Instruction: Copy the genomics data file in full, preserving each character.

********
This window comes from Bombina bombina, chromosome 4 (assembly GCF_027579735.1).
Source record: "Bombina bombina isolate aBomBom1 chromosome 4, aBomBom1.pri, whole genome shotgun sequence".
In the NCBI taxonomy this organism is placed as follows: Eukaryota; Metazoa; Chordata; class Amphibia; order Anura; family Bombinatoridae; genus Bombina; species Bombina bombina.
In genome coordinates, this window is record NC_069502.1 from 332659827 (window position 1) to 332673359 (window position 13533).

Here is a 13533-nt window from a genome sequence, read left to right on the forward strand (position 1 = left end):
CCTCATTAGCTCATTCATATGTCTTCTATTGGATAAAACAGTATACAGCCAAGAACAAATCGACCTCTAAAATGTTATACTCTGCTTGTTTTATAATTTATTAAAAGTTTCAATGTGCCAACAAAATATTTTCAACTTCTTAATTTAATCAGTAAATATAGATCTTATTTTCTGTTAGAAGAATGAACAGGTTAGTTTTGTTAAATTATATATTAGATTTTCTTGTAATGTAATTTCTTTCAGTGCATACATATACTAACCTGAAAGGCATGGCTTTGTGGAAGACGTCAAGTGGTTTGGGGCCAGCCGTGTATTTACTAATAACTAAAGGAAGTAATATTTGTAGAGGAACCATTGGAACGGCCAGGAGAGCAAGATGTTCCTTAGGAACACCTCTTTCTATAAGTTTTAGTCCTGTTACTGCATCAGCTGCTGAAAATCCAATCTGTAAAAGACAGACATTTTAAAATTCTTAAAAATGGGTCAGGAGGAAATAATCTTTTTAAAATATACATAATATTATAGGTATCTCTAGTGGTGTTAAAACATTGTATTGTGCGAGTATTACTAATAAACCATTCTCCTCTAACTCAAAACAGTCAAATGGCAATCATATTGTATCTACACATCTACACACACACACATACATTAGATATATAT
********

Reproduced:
This window comes from Bombina bombina, chromosome 4 (assembly GCF_027579735.1).
Source record: "Bombina bombina isolate aBomBom1 chromosome 4, aBomBom1.pri, whole genome shotgun sequence".
In the NCBI taxonomy this organism is placed as follows: Eukaryota; Metazoa; Chordata; class Amphibia; order Anura; family Bombinatoridae; genus Bombina; species Bombina bombina.
In genome coordinates, this window is record NC_069502.1 from 332659827 (window position 1) to 332673359 (window position 13533).

Here is a 13533-nt window from a genome sequence, read left to right on the forward strand (position 1 = left end):
CCTCATTAGCTCATTCATATGTCTTCTATTGGATAAAACAGTATACAGCCAAGAACAAATCGACCTCTAAAATGTTATACTCTGCTTGTTTTATAATTTATTAAAAGTTTCAATGTGCCAACAAAATATTTTCAACTTCTTAATTTAATCAGTAAATATAGATCTTATTTTCTGTTAGAAGAATGAACAGGTTAGTTTTGTTAAATTATATATTAGATTTTCTTGTAATGTAATTTCTTTCAGTGCATACATATACTAACCTGAAAGGCATGGCTTTGTGGAAGACGTCAAGTGGTTTGGGGCCAGCCGTGTATTTACTAATAACTAAAGGAAGTAATATTTGTAGAGGAACCATTGGAACGGCCAGGAGAGCAAGATGTTCCTTAGGAACACCTCTTTCTATAAGTTTTAGTCCTGTTACTGCATCAGCTGCTGAAAATCCAATCTGTAAAAGACAGACATTTTAAAATTCTTAAAAATGGGTCAGGAGGAAATAATCTTTTTAAAATATACATAATATTATAGGTATCTCTAGTGGTGTTAAAACATTGTATTGTGCGAGTATTACTAATAAACCATTCTCCTCTAACTCAAAACAGTCAAATGGCAATCATATTGTATCTACACATCTACACACACACACATACATTAGATATATAT